Malta’s Roberta Metsola has been elected president of the European Parliament, after the madam speaker with Greek roots became the youngest MEP to hold the post after tough negotiations and a gentleman’s agreement.
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The 43-year old conservative whose one side of the family hails from Corfu, won a clear majority of votes from MEPs in Strasbourg on Tuesday, making her the first woman to lead the parliament since French politician Nicole Fontaine 20 years ago and only the third ever.
'We can put this experience to use in helping efforts to end the separation... under the auspices of the UN plan, we can never be truly whole while Cyprus remains split'
Metsola, a lawyer by profession, said in a promo video that she entered politics in Malta as an activist student at the university after she was handpicked by seniors who said there was a need for “young fresh blood.”
Reports said there was a lot of negotiating over recent days but things became clear on Monday afternoon after the socialists were promised a slate of prominent positions in return for backing the lawyer from Malta.
Socialist lawmakers were primarily concerned that their recent gains in the political arena would not be properly represented by Metsola’s conservative record on abortion, said to be out of step with the bloc’s political direction.
But many say Metsola’s stance against abortion rights is a political issue within Malta, which has an established derogation with the EU where any laws about abortion voted in Brussels cannot affect the island.
Other EU lawmakers rooted for Metsola, including fellow conservative parliamentarian Stelios Kympouropoulos from Greece, who described her as "bold enough to be the face of an extroverted and strong parliament."
Reference to Cyprus
During her acceptance speech, Metsola made references to divided Cyprus, saying Europe had a legacy of war but also of healing.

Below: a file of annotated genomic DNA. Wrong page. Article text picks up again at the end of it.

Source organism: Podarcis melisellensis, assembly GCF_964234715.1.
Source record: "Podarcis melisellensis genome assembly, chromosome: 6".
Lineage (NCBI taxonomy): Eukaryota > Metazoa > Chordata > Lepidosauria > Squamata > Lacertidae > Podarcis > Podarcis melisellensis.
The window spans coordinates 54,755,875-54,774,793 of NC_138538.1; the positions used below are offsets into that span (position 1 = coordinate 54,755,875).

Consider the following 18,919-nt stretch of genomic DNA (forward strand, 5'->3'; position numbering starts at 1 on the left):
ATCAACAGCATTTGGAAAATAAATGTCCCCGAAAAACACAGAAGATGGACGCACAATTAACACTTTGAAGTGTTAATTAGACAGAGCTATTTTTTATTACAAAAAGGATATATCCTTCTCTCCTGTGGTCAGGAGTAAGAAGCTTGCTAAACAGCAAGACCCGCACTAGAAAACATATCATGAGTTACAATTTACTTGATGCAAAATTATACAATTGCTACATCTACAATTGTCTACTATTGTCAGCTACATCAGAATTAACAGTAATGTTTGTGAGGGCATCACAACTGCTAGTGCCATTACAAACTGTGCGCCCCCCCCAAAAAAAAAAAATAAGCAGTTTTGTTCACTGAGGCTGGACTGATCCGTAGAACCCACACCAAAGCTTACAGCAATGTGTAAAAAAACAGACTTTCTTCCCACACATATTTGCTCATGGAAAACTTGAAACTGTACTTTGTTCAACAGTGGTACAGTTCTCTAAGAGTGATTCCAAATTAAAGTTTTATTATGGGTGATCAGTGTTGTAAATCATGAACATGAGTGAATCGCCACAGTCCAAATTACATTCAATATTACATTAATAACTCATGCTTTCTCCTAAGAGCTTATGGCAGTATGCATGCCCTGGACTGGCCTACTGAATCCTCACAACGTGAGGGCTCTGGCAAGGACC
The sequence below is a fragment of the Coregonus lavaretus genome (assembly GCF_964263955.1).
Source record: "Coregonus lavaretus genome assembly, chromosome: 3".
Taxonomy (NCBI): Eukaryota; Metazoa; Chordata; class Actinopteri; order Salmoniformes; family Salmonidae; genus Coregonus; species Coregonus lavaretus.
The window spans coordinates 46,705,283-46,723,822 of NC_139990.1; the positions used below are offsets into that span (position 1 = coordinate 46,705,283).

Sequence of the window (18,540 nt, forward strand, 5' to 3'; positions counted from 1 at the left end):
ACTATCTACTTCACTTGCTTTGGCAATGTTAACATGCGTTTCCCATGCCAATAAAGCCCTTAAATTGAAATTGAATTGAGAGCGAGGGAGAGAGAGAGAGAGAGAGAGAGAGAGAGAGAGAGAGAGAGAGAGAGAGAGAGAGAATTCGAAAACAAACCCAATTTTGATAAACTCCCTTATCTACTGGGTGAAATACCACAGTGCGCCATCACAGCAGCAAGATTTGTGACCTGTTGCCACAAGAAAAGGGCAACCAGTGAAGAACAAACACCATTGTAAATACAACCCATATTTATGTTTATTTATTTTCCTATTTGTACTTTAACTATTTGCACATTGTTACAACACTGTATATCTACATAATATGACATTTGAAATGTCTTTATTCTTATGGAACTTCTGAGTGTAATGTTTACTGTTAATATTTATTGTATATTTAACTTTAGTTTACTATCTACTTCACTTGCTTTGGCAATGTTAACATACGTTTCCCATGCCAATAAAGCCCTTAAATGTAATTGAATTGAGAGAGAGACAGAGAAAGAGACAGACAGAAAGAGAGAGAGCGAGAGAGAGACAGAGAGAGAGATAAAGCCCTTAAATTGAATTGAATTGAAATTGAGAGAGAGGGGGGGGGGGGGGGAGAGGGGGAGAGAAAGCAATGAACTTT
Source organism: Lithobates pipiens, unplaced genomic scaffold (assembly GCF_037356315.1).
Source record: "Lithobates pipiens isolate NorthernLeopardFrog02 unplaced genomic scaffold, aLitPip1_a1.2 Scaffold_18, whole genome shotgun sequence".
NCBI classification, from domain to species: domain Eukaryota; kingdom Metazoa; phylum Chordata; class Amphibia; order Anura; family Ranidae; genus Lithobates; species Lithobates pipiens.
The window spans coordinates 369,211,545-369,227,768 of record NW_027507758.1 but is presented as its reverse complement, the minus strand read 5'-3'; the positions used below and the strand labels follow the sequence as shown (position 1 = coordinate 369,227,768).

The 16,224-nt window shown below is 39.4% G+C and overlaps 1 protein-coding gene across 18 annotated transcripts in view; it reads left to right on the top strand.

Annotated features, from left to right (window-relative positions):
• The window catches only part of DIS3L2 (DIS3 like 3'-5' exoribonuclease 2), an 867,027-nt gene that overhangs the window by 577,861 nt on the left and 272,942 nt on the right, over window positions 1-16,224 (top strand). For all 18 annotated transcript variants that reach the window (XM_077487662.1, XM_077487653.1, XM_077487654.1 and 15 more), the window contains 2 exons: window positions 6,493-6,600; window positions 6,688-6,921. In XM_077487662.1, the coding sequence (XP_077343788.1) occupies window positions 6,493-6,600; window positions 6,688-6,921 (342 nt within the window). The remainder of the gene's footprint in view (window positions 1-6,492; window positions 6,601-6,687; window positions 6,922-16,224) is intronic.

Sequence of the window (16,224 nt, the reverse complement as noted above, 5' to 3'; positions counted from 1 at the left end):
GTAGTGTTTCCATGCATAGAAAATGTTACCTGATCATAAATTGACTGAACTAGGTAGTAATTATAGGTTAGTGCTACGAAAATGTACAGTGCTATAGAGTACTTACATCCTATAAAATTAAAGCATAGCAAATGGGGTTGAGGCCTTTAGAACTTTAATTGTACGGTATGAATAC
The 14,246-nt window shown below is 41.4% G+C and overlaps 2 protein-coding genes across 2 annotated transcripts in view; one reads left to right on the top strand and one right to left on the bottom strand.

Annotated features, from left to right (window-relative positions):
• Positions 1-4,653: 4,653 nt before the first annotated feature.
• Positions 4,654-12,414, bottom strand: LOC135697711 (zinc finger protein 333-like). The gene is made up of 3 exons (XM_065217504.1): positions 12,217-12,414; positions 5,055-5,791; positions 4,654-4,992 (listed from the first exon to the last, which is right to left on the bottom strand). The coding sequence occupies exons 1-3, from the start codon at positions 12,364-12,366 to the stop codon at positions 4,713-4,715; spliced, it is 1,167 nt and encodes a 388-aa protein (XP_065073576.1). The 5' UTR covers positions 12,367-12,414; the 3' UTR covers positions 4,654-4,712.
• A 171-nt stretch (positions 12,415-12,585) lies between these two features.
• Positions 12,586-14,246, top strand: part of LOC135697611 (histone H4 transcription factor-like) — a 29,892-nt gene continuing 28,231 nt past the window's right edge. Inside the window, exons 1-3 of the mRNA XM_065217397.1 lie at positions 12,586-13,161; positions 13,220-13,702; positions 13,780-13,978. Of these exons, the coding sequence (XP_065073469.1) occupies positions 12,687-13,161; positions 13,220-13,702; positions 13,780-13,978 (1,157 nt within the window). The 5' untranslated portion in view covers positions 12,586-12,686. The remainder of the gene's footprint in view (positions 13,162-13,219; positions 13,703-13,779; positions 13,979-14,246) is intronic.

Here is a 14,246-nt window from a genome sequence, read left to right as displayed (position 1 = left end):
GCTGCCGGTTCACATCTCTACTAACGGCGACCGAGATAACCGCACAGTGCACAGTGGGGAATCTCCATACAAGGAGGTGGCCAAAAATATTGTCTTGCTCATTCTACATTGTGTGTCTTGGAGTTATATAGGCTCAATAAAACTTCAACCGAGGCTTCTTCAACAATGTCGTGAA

“We can put this experience to use in helping efforts to end the separation in the European Union’s last divided country, Cyprus, under the auspices of the UN plan. We can never be truly whole while Cyprus remains split,” she said.
After pausing for applause, Metsola addressed “those who seek to destroy Europe” and said “know that this House stands against you.”
“To those who try to blackmail Europe through hybrid attacks, this Parliament will not weaken solidarity among members,” Metsola said, telling her audience that “dictators will never divide us.”
Despite elections every five years, the EU has a complicated structure. But under a “gentleman’s agreement” within the European Parliament, it was expected that a conservative member would be elected, with MEPs honoring the pick from the Right to maintain balance of power with the EU.
Cypriot MEP Costas Mavrides told state radio on Tuesday morning that a previous unwritten agreement between parties, during the speakership of the late EP speaker David Sassoli, called for the next president to hail from Metsola’s European Peoples Party.
Mavrides said after consultations and number crunching amongst the three big political groups, the EPP, the socialist democrat coalition, and Renew Europe decided to support Metsola.
Despite tough stances on abortion and migration, the new speaker is considered a mainstream choice according to media and political pundits.
But while Metsola finds herself in the same camp with President Ursula von der Leyen, critics say that political affinity could be an obstacle to the young blood standing up to the commission.